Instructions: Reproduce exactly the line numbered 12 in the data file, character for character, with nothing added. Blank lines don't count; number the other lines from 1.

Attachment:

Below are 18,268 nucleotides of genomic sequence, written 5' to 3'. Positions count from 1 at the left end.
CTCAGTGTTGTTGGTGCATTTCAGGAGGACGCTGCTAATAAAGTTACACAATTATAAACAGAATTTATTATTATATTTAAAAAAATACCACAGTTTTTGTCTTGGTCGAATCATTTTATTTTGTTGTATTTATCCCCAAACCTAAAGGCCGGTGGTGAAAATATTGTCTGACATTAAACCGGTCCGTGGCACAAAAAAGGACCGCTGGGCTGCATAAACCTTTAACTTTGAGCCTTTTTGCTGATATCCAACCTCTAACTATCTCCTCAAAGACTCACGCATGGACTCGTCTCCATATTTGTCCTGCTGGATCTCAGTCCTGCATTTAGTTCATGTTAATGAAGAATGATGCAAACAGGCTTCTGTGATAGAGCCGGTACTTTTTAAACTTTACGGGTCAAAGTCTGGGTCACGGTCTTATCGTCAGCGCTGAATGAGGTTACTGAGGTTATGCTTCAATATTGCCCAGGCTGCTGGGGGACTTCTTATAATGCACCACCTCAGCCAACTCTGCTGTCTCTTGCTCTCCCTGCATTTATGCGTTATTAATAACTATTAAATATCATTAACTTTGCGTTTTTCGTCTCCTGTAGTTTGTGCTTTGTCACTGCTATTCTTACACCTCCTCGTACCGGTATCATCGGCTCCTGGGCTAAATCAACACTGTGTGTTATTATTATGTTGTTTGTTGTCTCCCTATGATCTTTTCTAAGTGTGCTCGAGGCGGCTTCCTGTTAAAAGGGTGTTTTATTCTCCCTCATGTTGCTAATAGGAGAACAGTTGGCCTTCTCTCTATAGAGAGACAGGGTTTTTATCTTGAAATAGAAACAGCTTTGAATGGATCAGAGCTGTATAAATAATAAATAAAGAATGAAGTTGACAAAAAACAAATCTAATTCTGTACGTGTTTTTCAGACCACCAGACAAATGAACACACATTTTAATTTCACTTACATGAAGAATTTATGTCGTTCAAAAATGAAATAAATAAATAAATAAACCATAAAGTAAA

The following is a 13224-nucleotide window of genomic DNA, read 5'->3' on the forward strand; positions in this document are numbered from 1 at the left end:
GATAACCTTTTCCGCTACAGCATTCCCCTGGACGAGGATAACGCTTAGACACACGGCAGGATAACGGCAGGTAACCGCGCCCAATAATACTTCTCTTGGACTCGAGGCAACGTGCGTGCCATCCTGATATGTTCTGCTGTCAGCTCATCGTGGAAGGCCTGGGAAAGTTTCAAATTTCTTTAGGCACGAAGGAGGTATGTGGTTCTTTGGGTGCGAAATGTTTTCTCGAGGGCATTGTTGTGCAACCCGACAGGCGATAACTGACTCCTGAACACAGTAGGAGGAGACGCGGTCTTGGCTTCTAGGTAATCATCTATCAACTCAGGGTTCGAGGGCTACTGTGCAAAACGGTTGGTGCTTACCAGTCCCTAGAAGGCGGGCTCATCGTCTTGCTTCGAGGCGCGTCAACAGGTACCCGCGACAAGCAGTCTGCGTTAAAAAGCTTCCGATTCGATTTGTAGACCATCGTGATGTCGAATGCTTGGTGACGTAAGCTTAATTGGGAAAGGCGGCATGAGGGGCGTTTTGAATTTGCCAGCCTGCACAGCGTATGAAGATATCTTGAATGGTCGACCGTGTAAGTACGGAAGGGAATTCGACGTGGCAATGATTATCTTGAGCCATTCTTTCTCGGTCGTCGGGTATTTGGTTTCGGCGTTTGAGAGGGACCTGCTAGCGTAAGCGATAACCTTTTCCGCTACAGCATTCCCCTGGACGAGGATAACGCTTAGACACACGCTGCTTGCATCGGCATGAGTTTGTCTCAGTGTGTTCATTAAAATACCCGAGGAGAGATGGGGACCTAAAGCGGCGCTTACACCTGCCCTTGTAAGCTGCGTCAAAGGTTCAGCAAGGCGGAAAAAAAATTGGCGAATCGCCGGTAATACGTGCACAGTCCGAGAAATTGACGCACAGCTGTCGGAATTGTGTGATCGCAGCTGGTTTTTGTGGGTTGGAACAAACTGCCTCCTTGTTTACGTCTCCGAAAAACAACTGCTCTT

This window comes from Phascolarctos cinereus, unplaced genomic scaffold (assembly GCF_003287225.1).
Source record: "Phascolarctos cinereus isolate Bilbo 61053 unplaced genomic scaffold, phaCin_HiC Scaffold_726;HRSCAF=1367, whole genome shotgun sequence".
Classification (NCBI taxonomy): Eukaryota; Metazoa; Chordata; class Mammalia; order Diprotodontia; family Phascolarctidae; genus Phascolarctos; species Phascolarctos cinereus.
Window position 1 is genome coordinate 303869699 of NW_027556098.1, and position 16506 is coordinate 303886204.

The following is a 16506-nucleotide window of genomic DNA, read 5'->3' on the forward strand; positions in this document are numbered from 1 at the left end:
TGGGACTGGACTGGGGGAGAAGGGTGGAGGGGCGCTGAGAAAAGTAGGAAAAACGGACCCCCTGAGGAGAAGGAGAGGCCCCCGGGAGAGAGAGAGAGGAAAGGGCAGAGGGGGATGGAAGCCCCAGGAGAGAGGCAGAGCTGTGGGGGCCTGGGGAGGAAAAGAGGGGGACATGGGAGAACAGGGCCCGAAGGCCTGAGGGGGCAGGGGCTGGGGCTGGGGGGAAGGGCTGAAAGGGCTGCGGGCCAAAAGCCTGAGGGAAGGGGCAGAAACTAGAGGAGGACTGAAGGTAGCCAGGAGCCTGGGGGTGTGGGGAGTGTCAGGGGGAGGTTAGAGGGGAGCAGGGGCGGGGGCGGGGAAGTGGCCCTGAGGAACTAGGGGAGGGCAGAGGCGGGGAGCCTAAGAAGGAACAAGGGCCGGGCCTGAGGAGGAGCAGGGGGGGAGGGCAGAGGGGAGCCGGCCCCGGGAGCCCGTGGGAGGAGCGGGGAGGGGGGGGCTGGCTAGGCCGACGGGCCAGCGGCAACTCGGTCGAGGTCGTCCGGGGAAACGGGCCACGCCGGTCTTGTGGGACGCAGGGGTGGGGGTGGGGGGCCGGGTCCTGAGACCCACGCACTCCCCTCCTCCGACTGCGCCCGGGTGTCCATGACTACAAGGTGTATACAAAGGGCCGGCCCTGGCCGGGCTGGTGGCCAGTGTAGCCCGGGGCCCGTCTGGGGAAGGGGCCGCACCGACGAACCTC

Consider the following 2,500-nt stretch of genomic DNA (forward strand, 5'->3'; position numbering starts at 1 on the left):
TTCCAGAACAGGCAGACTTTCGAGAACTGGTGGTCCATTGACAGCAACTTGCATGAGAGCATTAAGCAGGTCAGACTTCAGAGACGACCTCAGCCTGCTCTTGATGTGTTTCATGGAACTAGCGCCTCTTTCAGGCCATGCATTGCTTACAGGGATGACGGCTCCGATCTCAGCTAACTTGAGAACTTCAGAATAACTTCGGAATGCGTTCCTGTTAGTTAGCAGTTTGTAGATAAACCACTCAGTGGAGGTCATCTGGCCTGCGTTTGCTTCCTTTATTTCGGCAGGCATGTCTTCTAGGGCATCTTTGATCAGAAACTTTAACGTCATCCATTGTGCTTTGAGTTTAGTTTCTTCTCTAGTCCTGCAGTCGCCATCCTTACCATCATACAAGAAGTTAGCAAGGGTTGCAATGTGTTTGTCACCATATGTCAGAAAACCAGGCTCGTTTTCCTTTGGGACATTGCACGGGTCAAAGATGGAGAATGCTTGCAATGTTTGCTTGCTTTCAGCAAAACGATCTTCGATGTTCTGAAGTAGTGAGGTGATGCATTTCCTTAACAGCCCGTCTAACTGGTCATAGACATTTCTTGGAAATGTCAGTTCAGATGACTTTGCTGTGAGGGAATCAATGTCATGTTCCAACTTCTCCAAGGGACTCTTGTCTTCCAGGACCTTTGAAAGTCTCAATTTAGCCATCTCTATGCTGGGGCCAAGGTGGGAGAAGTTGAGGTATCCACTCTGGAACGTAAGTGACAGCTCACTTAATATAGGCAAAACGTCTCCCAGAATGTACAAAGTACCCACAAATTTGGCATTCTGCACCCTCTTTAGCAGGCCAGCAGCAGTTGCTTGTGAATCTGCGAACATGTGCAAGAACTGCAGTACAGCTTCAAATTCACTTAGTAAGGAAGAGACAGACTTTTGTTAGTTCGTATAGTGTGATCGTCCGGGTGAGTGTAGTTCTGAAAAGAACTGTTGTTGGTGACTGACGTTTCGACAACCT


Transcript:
TTCCAGAACAGGCAGACTTTCGAGAACTGGTGGTCCATTGACAGCAACTTGCATGAGAGCATTAAGCAGGTCAGACTTCAGAGACGACCTCAGCCTGCTCTTGATGTGTTTCATGGAACTAGCGCCTCTTTCAGGCCATGCATTGCTTACAGGGATGACGGCTCCGATCTCAGCTAACTTGAGAACTTCAGAATAACTTCGGAATGCGTTCCTGTTAGTTAGCAGTTTGTAGATAAACCACTCAGTGGAGGTCATCTGGCCTGCGTTTGCTTCCTTTATTTCGGCAGGCATGTCTTCTAGGGCATCTTTGATCAGAAACTTTAACGTCATCCATTGTGCTTTGAGTTTAGTTTCTTCTCTAGTCCTGCAGTCGCCATCCTTACCATCATACAAGAAGTTAGCAAGGGTTGCAATGTGTTTGTCACCATATGTCAGAAAACCAGGCTCGTTTTCCTTTGGGACATTGCACGGGTCAAAGATGGAGAATGCTTGCAATGTTTGCTTGCTTTCAGCAAAACGATCTTCGATGTTCTGAAGTAGTGAGGTGATGCATTTCCTTAACAGCCCGTCTAACTGGTCATAGACATTTCTTGGAAATGTCAGTTCAGATGACTTTGCTGTGAGGGAATCAATGTCATGTTCCAACTTCTCCAAGGGACTCTTGTCTTCCAGGACCTTTGAAAGTCTCAATTTAGCCATCTCTATGCTGGGGCCAAGGTGGGAGAAGTTGAGGTATCCACTCTGGAACGTAAGTGACAGCTCACTTAATATAGGCAAAACGTCTCCCAGAATGTACAAAGTACCCACAAATTTGGCATTCTGCACCCTCTTTAGCAGGCCAGCAGCAGTTGCTTGTGAATCTGCGAACATGTGCAAGAACTGCAGTACAGCTTCAAATTCACTTAGTAAGGAAGAGACAGACTTTTGTTAGTTCGTATAGTGTGATCGTCCGGGTGAGTGTAGTTCTGAAAAGAACTGTTGTTGGTGACTGACGTTTCGACAACCT